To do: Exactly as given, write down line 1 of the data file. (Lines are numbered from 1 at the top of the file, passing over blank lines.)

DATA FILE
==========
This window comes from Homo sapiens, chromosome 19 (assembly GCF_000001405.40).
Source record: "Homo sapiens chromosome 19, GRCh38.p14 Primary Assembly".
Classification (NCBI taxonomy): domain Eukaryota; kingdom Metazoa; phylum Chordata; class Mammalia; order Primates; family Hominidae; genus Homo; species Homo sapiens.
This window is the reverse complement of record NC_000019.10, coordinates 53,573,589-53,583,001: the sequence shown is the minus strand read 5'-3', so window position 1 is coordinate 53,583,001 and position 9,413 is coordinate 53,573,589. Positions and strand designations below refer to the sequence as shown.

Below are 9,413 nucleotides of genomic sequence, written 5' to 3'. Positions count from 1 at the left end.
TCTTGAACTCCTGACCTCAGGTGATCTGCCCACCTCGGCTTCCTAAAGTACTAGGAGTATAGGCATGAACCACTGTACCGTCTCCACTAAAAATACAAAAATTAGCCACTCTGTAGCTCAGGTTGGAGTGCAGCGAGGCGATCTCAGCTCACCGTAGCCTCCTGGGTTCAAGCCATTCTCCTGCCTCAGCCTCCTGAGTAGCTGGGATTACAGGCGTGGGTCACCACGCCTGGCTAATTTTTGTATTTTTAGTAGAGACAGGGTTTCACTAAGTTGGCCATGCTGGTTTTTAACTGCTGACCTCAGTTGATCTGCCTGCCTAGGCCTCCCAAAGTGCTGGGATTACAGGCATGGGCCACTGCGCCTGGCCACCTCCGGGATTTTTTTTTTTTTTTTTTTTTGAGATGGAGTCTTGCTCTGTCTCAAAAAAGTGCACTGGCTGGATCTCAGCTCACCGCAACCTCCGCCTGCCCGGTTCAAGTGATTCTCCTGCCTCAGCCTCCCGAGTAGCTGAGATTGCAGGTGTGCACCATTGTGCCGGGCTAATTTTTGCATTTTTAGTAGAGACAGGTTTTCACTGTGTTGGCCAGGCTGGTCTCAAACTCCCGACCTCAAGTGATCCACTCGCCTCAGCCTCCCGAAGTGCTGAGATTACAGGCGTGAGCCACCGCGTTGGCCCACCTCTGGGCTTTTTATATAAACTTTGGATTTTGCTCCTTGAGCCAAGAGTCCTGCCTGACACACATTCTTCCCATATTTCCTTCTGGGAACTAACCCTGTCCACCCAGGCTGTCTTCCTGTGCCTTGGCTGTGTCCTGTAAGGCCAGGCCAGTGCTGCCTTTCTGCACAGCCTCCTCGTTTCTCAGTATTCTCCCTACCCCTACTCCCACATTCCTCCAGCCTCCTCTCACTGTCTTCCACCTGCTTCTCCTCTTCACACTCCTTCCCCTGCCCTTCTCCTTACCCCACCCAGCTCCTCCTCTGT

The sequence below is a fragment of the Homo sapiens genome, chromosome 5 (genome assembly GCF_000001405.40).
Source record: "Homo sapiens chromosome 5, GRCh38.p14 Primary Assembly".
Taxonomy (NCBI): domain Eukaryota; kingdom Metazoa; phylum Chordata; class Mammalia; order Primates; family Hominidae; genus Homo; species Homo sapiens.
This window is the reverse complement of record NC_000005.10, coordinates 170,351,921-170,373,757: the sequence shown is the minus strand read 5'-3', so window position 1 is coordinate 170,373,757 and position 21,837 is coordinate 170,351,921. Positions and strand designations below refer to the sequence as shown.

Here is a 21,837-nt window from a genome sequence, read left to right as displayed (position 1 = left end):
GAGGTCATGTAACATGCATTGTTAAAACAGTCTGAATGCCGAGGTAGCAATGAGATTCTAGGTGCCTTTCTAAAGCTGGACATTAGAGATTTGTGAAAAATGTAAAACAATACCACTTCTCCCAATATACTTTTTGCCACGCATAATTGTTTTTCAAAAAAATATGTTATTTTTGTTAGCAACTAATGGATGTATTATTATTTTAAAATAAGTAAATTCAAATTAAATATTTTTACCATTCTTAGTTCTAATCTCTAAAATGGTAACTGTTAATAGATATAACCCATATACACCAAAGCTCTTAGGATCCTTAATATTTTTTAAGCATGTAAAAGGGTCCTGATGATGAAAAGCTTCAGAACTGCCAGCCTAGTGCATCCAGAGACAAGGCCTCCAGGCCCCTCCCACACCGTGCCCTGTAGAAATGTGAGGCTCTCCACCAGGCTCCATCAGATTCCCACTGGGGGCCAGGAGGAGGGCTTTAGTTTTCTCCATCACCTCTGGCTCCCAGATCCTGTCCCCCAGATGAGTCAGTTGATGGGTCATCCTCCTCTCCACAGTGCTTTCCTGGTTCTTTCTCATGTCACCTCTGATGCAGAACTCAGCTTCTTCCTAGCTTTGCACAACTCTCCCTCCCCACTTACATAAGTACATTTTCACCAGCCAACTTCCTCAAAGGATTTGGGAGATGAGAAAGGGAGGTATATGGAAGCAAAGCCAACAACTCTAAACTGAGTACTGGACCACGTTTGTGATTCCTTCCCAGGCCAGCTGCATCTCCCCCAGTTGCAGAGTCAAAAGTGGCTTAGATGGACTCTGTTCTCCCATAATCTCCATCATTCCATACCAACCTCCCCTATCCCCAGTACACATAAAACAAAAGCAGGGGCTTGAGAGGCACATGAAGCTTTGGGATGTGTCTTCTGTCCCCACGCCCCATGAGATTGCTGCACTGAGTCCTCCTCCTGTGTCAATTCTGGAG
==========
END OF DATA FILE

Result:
This window comes from Homo sapiens, chromosome 19 (assembly GCF_000001405.40).